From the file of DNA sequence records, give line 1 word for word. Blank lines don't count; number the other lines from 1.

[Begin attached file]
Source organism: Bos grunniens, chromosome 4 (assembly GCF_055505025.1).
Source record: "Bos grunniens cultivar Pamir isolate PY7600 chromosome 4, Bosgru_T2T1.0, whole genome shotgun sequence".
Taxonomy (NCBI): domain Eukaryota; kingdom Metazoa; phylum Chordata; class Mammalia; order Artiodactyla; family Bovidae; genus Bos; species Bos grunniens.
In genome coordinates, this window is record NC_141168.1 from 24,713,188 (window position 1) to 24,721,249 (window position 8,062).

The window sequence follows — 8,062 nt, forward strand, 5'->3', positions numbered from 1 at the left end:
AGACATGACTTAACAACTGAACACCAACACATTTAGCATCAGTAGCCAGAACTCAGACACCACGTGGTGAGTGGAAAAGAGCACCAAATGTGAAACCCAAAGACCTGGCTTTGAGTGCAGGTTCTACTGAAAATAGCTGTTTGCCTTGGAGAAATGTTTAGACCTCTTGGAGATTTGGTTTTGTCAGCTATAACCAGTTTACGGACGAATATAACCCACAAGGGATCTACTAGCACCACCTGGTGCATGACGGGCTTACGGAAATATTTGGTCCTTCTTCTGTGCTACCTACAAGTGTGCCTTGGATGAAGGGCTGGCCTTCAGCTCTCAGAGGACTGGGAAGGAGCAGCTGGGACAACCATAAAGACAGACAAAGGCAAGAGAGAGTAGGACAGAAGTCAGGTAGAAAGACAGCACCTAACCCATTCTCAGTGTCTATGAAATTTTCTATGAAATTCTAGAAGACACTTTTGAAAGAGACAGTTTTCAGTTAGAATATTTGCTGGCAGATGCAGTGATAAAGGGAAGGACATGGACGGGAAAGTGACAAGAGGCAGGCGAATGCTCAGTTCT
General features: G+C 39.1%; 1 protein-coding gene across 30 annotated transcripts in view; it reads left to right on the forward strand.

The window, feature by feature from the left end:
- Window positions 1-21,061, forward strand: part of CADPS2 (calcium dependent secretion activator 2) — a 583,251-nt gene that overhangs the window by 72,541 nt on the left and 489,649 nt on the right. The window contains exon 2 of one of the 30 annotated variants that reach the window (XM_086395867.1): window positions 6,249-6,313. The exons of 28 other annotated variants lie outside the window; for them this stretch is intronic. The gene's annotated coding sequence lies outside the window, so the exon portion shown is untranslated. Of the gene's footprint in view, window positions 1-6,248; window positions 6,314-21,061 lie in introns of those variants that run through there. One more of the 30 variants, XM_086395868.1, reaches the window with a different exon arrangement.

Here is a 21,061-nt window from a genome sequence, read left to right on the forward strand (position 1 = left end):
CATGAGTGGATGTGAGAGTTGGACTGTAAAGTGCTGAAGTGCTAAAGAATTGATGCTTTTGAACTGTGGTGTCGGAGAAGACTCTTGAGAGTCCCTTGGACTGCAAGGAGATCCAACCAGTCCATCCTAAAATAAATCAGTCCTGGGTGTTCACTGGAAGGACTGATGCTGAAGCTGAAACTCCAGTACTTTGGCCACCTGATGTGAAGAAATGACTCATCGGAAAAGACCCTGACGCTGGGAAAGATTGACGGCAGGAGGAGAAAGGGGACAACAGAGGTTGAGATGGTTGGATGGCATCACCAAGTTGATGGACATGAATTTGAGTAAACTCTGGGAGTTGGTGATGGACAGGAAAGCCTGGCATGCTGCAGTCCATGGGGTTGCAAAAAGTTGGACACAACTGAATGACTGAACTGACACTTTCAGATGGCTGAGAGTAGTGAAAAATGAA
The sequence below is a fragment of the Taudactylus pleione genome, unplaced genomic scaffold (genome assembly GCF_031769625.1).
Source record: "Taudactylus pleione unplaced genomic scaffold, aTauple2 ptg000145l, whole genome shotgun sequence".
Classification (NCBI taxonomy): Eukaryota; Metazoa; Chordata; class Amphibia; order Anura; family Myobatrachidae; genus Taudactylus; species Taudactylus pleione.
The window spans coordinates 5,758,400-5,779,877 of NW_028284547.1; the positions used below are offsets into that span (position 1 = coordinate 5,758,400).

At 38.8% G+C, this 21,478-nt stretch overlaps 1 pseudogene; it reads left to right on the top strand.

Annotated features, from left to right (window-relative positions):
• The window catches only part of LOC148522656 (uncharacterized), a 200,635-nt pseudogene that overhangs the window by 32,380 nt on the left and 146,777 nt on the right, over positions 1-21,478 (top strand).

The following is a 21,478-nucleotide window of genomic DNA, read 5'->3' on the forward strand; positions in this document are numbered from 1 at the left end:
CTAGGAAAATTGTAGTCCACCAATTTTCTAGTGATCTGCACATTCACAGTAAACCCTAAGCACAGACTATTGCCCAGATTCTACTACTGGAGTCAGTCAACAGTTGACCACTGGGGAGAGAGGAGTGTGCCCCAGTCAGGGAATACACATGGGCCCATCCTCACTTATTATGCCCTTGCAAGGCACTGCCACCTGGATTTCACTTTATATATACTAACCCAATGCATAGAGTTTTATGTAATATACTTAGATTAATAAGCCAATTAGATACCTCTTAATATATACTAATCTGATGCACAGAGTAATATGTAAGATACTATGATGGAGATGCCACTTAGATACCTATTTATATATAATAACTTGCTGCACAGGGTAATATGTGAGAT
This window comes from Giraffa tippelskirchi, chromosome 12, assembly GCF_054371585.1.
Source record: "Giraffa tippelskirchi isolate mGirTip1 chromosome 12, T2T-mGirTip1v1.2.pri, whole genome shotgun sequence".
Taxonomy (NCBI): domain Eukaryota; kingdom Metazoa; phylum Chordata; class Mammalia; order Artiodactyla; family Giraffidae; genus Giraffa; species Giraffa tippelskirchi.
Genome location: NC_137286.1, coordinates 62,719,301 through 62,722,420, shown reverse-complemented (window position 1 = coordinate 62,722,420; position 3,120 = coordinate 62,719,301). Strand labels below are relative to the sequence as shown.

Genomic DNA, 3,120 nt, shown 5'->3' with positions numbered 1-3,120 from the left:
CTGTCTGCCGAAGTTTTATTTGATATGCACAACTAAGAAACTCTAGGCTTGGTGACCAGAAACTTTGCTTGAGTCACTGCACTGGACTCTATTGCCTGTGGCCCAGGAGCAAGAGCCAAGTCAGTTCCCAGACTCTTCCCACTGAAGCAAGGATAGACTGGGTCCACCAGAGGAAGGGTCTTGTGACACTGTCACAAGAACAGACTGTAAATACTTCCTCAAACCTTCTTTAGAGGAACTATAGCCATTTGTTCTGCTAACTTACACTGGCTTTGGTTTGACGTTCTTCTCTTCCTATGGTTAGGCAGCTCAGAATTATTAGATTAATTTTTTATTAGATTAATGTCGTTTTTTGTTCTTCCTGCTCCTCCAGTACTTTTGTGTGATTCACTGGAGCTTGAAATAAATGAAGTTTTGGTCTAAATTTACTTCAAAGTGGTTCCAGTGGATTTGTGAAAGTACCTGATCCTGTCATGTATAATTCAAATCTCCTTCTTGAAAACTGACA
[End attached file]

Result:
Source organism: Bos grunniens, chromosome 4 (assembly GCF_055505025.1).